What working parents in Germany need to know when their child is sick

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What working parents in Germany need to know when their child is sick
Photo: DPA

With the cold and flu season currently affecting adults and children across Deutschland, a common reoccurring question is whether workers have to come into the office when their child is sick.


If you’re a mother or father in Germany and you’ve wondered what your rights are with regards to the workplace and an ill child, here’s what you need to know.

Do I still have to work if my child is sick?

The simple answer is no, according to section 45 in the German social security statute book provided by the Federal Ministry of Justice and Consumer Protection.

In the event that one’s child is so sick that his or her teachers call for someone to pick them up, “most workers have the right to leave the workplace,” labour lawyer Manuela Beck told Süddeutsche Zeitung, adding that this is especially true if no one else can look after the child.

Every employee is entitled to leave of absence if their child is ill - up to a maximum of ten working days per child in the calendar year. Care for the child must be arranged though if he or she is ill for a longer period of time.

If an employee has more than two children, the maximum entitlement is 25 days. For a single parent, a maximum of 50 working days can be taken off due to sick children. They are meanwhile limited to 20 days per child each year.

What other requirements need to be filled?

The law applies to children under the age of twelve, with the exception of those with disabilities or in need of assistance. The term children can include one’s stepchildren and adopted children.

A doctor’s note must also be issued proving the child’s illness from the very first day the youngster falls ill - unlike for adults who typically require a doctor’s note for their employer on the third sick day.

Both the parent and the child moreover need to be covered by statutory health insurance. Parents with private insurance unfortunately aren’t covered by the legal right to take up to ten working days off per year if their kid is sick.

Another requirement is that no other people living in the household, such as grandparents or a nanny, are able to take care of the ill child.

Photo: DPA

Do I still get paid while caring for my sick child?

Employees typically receive their full income the first five days taken off - though not all companies offer this. As well, some employers include clauses in contracts with their employees that waive this right.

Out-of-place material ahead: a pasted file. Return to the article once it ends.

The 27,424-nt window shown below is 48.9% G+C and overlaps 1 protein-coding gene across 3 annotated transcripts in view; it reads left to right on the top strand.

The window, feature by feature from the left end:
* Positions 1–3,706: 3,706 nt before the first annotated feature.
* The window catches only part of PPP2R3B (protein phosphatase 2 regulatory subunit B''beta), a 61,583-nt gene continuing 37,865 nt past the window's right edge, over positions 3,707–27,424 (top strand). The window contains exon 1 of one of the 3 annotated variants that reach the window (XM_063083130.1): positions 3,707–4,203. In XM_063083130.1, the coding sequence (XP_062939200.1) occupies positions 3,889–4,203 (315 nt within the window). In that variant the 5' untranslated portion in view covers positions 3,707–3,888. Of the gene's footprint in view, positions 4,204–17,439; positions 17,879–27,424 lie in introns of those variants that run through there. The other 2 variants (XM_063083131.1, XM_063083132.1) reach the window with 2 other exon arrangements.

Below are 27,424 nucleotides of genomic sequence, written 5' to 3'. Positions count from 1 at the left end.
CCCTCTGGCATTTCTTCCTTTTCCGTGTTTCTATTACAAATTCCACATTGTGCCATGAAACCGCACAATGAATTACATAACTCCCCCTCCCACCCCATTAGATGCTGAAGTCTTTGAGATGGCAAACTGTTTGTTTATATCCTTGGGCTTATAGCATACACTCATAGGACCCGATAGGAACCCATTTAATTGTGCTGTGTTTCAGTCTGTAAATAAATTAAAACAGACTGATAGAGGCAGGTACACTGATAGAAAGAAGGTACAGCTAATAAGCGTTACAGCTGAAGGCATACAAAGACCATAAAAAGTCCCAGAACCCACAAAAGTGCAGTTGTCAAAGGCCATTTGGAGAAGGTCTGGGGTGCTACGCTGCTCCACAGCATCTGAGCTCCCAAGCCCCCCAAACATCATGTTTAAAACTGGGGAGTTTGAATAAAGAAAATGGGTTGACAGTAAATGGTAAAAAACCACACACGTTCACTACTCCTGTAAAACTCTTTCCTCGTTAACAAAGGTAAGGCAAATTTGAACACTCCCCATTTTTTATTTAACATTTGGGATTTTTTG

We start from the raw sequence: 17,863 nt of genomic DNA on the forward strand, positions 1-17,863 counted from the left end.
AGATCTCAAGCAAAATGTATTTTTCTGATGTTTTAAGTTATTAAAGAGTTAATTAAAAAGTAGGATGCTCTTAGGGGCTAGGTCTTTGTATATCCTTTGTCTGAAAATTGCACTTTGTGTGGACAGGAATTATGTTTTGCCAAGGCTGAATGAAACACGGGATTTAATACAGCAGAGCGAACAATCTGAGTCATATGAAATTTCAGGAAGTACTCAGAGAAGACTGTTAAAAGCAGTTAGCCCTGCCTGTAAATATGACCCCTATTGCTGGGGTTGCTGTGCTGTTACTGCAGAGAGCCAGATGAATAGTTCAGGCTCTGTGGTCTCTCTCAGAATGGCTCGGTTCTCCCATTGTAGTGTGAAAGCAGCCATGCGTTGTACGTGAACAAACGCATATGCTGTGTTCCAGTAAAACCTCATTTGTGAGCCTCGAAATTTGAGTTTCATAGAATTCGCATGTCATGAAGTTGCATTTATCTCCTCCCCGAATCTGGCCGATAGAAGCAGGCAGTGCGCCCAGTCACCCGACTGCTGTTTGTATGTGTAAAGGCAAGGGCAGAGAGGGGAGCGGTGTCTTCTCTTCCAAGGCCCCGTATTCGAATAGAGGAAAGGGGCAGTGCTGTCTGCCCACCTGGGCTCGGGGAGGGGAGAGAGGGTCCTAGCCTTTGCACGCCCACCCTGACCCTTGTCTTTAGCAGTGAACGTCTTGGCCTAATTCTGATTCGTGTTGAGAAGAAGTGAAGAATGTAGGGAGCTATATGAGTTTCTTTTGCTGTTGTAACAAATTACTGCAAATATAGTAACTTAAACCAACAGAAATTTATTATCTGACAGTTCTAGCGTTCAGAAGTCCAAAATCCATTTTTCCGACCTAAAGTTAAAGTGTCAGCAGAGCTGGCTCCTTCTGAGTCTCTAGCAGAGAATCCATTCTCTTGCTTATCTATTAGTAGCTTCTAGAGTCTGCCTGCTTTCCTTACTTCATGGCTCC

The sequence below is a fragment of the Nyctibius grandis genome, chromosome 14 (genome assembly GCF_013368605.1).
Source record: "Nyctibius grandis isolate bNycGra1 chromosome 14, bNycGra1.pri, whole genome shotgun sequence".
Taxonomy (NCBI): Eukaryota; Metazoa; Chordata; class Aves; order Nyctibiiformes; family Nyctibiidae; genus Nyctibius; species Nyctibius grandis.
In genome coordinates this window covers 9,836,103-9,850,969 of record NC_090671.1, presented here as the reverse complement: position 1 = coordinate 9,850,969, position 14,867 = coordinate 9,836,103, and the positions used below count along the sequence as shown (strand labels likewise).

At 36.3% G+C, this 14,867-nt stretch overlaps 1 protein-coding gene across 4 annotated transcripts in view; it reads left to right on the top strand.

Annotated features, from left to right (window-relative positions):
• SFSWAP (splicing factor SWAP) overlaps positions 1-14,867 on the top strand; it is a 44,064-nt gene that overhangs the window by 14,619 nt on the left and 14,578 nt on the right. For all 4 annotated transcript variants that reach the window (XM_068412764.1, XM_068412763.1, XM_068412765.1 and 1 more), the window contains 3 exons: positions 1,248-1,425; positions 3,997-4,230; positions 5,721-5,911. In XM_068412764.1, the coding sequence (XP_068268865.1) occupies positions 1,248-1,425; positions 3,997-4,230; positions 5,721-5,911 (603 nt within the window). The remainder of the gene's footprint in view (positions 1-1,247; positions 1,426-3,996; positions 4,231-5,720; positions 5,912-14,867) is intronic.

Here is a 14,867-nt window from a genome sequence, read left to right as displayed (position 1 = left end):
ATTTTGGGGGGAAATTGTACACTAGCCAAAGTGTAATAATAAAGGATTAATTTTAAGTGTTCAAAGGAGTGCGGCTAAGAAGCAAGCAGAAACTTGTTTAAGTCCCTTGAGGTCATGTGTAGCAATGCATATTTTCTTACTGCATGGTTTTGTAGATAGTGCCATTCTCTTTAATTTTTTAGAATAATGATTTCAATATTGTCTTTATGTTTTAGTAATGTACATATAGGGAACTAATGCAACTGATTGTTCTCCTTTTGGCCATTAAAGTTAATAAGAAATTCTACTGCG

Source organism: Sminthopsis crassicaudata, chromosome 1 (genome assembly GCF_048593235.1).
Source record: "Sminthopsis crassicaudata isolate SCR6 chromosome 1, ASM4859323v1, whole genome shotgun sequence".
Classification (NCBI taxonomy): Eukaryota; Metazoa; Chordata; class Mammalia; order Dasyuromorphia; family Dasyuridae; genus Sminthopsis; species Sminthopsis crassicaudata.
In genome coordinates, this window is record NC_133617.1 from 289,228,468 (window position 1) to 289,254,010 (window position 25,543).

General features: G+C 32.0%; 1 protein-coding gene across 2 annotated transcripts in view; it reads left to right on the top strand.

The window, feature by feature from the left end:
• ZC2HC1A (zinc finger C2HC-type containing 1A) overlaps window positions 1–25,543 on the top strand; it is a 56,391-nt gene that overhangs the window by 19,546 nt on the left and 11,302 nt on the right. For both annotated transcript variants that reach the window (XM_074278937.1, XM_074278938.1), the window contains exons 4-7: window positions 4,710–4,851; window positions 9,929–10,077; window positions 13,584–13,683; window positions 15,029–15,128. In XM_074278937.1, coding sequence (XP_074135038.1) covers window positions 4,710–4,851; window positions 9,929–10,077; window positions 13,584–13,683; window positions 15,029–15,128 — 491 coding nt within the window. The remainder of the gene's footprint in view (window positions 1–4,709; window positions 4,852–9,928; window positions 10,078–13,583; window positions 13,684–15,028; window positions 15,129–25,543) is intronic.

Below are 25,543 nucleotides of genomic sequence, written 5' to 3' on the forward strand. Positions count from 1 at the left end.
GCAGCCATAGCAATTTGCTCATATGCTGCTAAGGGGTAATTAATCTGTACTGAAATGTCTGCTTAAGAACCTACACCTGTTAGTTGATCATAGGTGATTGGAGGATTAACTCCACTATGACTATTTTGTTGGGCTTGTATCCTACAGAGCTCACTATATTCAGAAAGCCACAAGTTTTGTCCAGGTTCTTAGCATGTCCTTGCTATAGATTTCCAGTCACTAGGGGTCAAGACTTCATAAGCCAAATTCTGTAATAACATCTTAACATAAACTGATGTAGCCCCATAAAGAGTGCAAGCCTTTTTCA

There’s also the possibility for parents with statutory health insurance to take a further five days off (15 days for single parents) under child sickness benefits. But a parent is only entitled to child sickness benefits if they can justify staying home to care for their child as necessary from a medical point of view (i.e. have a doctor’s note to show for it).

Can I take unpaid leave?

There is no general right to unpaid leave in the event that your child is sick. Check with your employer if you have any questions or doubts about this.

If your employer does grant unpaid leave in this circumstance, it should be recorded in writing to avoid colleagues potentially claiming later on that you simply failed to come into work.

If I’ve run out of sick days for my kids, can I call in sick myself?

“This isn’t advisable,” Dr. Gabriele Hußlein-Stich, vice-president of the Association of German Labour Lawyers told publisher Baby und Familie, adding that it is considered a legal violation and could lead to termination.

"If all days are used up, there is still the possibility of taking holiday days or working from home," the labour lawyer said.

I have an important meeting at work that I can’t miss. What do I do?

In several major cities across Germany there are childcare services and organizations that look after sick kids.

While parents have to bear the costs for care themselves, this can be claimed as special expenses when it comes to tax filing season.

‘Notmütterdienst’ operates in Berlin, Hamburg, Frankfurt, and Cologne. There’s also ‘Zu Hause gesund werden’ in Munich and ‘Tagespflegebörse’ in Nuremberg.

With DPA



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